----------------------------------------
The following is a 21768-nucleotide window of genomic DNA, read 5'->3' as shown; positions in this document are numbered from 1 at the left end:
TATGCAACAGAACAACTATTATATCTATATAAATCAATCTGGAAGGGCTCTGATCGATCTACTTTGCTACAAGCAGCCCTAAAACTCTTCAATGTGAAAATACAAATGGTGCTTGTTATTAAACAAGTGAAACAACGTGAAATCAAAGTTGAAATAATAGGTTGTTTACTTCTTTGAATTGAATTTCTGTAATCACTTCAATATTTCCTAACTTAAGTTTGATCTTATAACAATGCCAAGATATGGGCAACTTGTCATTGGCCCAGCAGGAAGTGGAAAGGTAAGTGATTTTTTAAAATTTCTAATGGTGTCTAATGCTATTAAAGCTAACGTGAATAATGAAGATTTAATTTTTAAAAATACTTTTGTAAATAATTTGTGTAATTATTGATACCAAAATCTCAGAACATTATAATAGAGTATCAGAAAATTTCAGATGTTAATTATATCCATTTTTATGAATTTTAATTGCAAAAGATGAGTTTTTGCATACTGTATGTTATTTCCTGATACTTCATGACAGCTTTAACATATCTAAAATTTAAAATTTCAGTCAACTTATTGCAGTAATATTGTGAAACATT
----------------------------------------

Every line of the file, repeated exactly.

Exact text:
The following is a 21768-nucleotide window of genomic DNA, read 5'->3' as shown; positions in this document are numbered from 1 at the left end:
TATGCAACAGAACAACTATTATATCTATATAAATCAATCTGGAAGGGCTCTGATCGATCTACTTTGCTACAAGCAGCCCTAAAACTCTTCAATGTGAAAATACAAATGGTGCTTGTTATTAAACAAGTGAAACAACGTGAAATCAAAGTTGAAATAATAGGTTGTTTACTTCTTTGAATTGAATTTCTGTAATCACTTCAATATTTCCTAACTTAAGTTTGATCTTATAACAATGCCAAGATATGGGCAACTTGTCATTGGCCCAGCAGGAAGTGGAAAGGTAAGTGATTTTTTAAAATTTCTAATGGTGTCTAATGCTATTAAAGCTAACGTGAATAATGAAGATTTAATTTTTAAAAATACTTTTGTAAATAATTTGTGTAATTATTGATACCAAAATCTCAGAACATTATAATAGAGTATCAGAAAATTTCAGATGTTAATTATATCCATTTTTATGAATTTTAATTGCAAAAGATGAGTTTTTGCATACTGTATGTTATTTCCTGATACTTCATGACAGCTTTAACATATCTAAAATTTAAAATTTCAGTCAACTTATTGCAGTAATATTGTGAAACATT